Professor Samuel I. Stupp from the Northwestern University, in USA, joined last November 1st the Institute for Bioengineering of Catalonia (IBEC) as a Visiting Severo Ochoa Research Distinguished Professor. Stupp is a pioneer demonstrating how supramolecular biomaterials can be used to regenerate neural, vascular, and musculoskeletal tissues such as the spinal cord, cartilage, bone, blood vessels, or muscles.
Samuel Stupp, a pioneer joins IBEC
One of the frontiers in science is the design of biomaterials capable of communicating with cells to control their behavior or capable of mimicking characteristics of living matter. Bioactive materials that communicate with cells can offer transformative disease therapies and help regenerate tissues and organs, thus contributing to longer and more functional lifespans for the world population.
Now, one of the pioneers worldwide in the field joints IBEC as a Research Professor. Samuel I. Stupp, Director of Simpson Querrey Institute at the Northwester University, pioneered the development of supramolecular biomaterials that are bioactive and biomimetic over the past two decades, demonstrating how supramolecular biomaterials can be used to regenerate neural, vascular, and musculoskeletal tissues such as the spinal cord, cartilage, bone, blood vessels, and muscle, among others.
Stupp was born and raised in Costa Rica and came to the United States in 1968 to initiate his undergraduate education. He obtained his B.S. degree in chemistry in 1972 at the University of California at Los Angeles, and his PhD in 1977 in materials science and engineering at Northwestern University. He joined the faculty at Northwestern after graduation in 1977, then moved to the University of Illinois at Urbana-Champaign in 1980, and returned to the Northwestern faculty in 1999 as Board of Trustees Professor of Materials Science and Engineering, Chemistry, Medicine, and Biomedical Engineering. He directs at Northwestern the Simpson Querrey Institute focused on interdisciplinary research and also the Center for Bio-Inspired Energy Science, an Energy Frontiers Research Center funded by the U.S. Department of Energy. Stupp is also a member of the National Academy of Engineering, the American Academy of Arts and Sciences, the Spanish Royal Academy, and the National Academy of Inventors. Samuel Stupp has been Director of IBEC’s Scientific Committee (ISC) since 2013.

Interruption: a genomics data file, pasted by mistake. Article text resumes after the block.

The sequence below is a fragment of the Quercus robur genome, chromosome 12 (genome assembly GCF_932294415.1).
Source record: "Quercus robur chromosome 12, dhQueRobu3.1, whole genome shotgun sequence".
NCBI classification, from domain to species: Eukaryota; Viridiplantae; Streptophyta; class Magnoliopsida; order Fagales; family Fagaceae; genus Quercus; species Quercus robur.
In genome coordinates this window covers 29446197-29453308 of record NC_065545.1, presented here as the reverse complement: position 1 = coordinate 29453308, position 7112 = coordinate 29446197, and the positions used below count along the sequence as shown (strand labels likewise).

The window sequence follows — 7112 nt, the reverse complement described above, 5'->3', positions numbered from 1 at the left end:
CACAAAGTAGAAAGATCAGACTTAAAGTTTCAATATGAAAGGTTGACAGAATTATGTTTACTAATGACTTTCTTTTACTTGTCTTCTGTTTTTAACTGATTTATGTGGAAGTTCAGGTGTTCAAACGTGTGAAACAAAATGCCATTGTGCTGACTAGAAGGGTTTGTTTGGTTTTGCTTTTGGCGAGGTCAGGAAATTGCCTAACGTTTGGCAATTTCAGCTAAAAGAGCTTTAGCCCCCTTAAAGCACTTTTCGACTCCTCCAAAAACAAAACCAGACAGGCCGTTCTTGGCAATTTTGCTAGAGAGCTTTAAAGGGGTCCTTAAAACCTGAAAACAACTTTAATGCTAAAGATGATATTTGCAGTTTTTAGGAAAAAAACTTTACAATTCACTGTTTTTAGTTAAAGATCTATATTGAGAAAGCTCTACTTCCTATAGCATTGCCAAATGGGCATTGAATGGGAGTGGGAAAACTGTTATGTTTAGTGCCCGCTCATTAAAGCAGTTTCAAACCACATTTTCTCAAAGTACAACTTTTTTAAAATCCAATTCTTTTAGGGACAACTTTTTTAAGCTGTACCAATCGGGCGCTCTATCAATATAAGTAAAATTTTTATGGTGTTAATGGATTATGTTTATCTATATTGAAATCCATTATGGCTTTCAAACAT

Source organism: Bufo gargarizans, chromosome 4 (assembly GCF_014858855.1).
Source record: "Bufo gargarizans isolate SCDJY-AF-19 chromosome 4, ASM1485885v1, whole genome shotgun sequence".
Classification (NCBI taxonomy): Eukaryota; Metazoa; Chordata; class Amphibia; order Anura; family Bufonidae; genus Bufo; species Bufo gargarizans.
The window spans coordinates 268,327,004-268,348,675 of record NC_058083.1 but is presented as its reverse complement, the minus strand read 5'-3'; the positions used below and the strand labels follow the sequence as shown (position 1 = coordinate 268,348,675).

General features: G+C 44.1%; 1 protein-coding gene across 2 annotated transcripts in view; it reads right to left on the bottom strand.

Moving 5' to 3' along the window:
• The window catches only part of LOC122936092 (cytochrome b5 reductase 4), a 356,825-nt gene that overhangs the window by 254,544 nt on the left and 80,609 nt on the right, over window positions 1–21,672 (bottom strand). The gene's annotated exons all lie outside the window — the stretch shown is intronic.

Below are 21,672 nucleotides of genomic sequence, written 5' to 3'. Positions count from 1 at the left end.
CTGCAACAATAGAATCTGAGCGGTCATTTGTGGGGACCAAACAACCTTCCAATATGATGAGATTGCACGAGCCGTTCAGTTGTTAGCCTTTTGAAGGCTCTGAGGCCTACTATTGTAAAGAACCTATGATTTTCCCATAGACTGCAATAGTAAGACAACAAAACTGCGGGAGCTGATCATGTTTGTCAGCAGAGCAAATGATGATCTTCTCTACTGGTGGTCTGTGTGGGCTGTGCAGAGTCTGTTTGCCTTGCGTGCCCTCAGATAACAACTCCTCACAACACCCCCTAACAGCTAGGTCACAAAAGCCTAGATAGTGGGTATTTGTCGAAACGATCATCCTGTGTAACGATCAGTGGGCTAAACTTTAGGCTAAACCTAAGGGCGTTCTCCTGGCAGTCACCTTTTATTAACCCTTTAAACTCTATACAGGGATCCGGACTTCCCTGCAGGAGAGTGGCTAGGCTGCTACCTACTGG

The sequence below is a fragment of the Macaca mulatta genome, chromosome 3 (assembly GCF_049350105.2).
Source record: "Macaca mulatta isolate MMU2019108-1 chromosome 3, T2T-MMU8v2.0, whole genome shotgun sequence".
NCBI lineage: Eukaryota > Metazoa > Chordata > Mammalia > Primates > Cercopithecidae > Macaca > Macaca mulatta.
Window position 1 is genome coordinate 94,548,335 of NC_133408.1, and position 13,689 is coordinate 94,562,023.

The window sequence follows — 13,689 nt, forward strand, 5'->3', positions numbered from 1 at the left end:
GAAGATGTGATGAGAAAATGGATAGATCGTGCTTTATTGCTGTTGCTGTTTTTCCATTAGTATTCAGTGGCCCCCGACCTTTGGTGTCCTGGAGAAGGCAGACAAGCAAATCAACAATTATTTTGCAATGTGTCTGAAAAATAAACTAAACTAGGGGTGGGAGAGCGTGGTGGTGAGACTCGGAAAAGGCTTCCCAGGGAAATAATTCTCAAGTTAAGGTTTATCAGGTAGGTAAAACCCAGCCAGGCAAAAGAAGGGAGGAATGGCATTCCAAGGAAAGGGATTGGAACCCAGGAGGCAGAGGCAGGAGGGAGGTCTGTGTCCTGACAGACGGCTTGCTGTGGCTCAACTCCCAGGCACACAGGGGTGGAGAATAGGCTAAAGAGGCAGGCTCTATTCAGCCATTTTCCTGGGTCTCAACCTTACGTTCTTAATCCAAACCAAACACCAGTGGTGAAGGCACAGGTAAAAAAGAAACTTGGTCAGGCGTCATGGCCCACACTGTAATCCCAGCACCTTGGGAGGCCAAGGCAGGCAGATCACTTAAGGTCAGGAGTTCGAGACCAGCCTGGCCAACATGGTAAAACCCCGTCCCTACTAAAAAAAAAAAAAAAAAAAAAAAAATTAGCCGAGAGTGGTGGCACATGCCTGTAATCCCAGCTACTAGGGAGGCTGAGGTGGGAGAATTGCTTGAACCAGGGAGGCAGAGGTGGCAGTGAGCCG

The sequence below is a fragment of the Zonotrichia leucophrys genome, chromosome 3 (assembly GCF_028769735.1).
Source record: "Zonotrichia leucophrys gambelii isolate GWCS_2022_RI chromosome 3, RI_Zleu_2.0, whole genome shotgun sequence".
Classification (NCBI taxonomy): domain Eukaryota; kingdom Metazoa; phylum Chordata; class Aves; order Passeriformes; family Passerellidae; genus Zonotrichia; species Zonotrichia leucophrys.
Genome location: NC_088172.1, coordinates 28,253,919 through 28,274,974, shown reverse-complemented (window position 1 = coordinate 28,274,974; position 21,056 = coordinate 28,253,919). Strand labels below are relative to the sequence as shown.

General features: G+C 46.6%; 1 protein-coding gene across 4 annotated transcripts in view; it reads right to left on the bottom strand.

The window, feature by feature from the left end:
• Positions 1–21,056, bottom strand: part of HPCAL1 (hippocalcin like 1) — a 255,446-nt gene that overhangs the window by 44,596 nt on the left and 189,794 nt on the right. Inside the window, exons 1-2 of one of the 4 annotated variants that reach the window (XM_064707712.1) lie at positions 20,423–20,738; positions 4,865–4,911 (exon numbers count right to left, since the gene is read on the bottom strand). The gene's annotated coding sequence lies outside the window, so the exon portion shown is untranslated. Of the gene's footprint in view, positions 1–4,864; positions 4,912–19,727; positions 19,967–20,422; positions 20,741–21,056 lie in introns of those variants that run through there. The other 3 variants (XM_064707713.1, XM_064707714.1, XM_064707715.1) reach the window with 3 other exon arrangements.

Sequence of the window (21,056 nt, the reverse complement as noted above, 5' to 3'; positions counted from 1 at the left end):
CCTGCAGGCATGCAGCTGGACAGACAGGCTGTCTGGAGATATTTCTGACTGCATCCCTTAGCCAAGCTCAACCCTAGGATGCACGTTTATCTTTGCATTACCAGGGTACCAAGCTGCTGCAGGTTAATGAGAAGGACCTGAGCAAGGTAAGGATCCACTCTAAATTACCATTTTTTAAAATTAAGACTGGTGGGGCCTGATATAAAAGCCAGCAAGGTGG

Samuel Stupp has received numerous awards over the course of his career, including the Department of Energy Prize in Materials Chemistry, the Humboldt Award for Senior U.S. Scientists, the Materials Research Society Medal Award and the American Chemical Society Award in Polymer Chemistry. In 2020, Stupp was also awarded the 2020 Nanoscience Prize.
I am flattered to accept this position as Visiting Severo Ochoa Distinguished Professor at IBEC, which is a very successful and exciting research institute.
Stupp’s supramolecular biomaterials harness the power of self-assembly among biomolecular structures containing peptides, glycans, and oligonucleotides to create nanoscale fibrils that mimic those formed by proteins in biology in which monomers are non-covalently associated. The nanoscale fibrils and hydrogels formed by these materials offer a unique combination of molecular ordering and dynamics that is extremely effective at signaling cells. These structures are now known in chemistry as supramolecular polymers (Science 2012), and as explained below Stupp was also a pioneer in this broader field. Background to Stupp’s Breakthrough on Supramolecular Biomaterials Going back to the early 1990s Stupp initiated work on 2D supramolecular polymers by using chiral monomers with capacity to self-assemble into highly ordered structures that could react to form 2D covalent polymers (Science 1993).
Stupp published a groundbreaking paper in Science in 2001 that created the field of supramolecular biomaterials. This work reported the discovery of supramolecular polymers that are now known to signal cells in unprecedented ways with enormous potential for use in regenerative medicine.
This work was followed by papers that demonstrated in vivo the capacity of these supramolecular biomaterials to regenerate axons of the injured spinal cord to avoid paralysis, cartilage (a tissue extremely difficult to regenerate in the adult in order to address joint injuries or osteoarthritis), bone in the spine for fusion when disc degeneration occurs, blood vessels for infarction and ischemic arterial disease, and injured muscle. Recent Discoveries in Supramolecular Biomaterials: Surprising Dynamics This past decade Stupp initiated an investigation of the nature of molecular dynamics in the interior of the supramolecular PA filaments as well as the presence of water in the assemblies
The work of Samuel Stupp on supramolecular biomaterials create a long-lasting future for soft materials that will greatly benefit society along multiple fronts.